But swinging doesn’t bend them down to stay
As ice-storms do. Often you must have seen them
Loaded with ice a sunny winter morning
After a rain. They click upon themselves
As the breeze rises, and turn many-colored
As the stir cracks and crazes their enamel.
Soon the sun’s warmth makes them shed crystal shells
Shattering and avalanching on the snow-crust—
Such heaps of broken glass to sweep away
You’d think the inner dome of heaven had fallen.
When icicles melt due to the sun’s direct heat they do indeed sound like breaking glass when they fall.
Dirty and grimy old snow, reminds Frost of a wet newspaper with its newsprint smudged due to rain. From a Patch of Old Snow,
There’s a patch of old snow in a corner
That I should have guessed
Was a blow-away paper the rain
Had brought to rest.
It is speckled with grime as if
Small print overspread it,
The news of a day I’ve forgotten –
If I ever read it.
To me, the first stanza of My November Guest, evokes the dreaded SAD that many of us who live in the northern climes endure, when the days get shorter and the nights longer and all the leaves are gone but the snow is still not here.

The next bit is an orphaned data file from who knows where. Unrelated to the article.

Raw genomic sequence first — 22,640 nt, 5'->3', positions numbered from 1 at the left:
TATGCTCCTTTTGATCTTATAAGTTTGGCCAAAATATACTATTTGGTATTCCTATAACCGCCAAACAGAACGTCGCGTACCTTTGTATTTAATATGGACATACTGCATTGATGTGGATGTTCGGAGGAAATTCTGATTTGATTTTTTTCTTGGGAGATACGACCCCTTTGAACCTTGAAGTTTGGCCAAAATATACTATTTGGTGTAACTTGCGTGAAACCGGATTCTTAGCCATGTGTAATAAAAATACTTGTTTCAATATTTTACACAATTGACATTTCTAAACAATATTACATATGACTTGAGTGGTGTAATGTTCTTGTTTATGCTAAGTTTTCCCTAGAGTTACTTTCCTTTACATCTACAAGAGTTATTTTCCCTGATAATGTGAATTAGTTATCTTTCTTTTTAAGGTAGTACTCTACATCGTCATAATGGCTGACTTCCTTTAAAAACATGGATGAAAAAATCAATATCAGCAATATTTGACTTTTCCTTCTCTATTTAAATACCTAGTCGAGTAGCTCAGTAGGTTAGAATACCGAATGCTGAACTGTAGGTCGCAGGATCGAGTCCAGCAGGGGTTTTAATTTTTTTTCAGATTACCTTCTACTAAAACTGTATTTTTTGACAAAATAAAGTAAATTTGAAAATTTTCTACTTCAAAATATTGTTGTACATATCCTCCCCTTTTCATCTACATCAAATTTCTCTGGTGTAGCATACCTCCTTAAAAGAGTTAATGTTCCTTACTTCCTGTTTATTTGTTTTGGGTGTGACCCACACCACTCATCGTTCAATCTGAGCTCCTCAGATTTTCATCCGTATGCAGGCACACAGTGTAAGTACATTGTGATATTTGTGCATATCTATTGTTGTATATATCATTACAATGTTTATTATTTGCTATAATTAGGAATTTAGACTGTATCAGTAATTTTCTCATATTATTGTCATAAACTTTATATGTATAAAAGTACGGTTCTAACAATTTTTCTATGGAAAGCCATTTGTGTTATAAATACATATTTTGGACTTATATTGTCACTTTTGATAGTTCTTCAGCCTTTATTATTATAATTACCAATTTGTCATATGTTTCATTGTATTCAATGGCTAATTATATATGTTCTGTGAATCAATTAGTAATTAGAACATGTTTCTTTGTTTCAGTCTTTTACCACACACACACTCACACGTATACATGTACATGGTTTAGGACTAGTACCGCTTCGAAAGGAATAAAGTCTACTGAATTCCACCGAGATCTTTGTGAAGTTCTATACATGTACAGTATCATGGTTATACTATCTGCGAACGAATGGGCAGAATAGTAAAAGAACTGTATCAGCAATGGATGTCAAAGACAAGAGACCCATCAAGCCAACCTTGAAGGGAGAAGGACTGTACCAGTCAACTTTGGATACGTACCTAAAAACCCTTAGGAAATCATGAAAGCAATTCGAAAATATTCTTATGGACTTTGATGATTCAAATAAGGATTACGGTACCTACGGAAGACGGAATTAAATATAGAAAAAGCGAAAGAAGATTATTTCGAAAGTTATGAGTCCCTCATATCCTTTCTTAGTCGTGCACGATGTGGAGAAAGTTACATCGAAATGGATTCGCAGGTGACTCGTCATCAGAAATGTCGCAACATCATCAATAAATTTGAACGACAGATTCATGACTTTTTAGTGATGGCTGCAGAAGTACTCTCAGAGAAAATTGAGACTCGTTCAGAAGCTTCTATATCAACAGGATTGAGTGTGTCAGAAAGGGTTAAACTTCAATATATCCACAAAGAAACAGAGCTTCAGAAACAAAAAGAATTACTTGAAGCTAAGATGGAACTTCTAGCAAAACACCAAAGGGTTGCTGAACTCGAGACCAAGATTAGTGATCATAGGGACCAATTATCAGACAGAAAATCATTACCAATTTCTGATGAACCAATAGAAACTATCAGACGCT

My Sorrow, when she’s here with me,
Thinks these dark days of autumn rain
Are beautiful as days can be;
She loves the bare, the withered tree;
She walks the sodden pasture lane.
Her pleasure will not let me stay.
She talks and I am fain to list:
She’s glad the birds are gone away,
She’s glad her simple worsted grey
Is silver now with clinging mist.
The desolate, deserted trees,
The faded earth, the heavy sky,
The beauties she so truly sees,
She thinks I have no eye for these,
And vexes me for reason why.
Not yesterday I learned to know
The love of bare November days
Before the coming of the snow,
But it were vain to tell her so,
And they are better for her praise
Living in Northern New England definitely gives one a better appreciation of Frost’s poetry. Although I must say, that I was a Frost fan even when I lived nowhere near the North of Boston.
This week’s MSM outrage was about Obama’s comment regarding strategy or the lack thereof with respect to ISIS. Echoing his catty colleague in making frivolous criticisms of the President, Frank Bruni of the New York Times wants the President to not be frank when it comes to foreign policy but mouth platitudes like the younger Bush did and may be start a war or two in the Middle East.
There are things that you think and things that you say.
There’s what you reckon with privately and what you utter publicly.
There are discussions suitable for a lecture hall and those that befit the bully pulpit.
These sets overlap but aren’t the same. Has President Obama lost sight of that?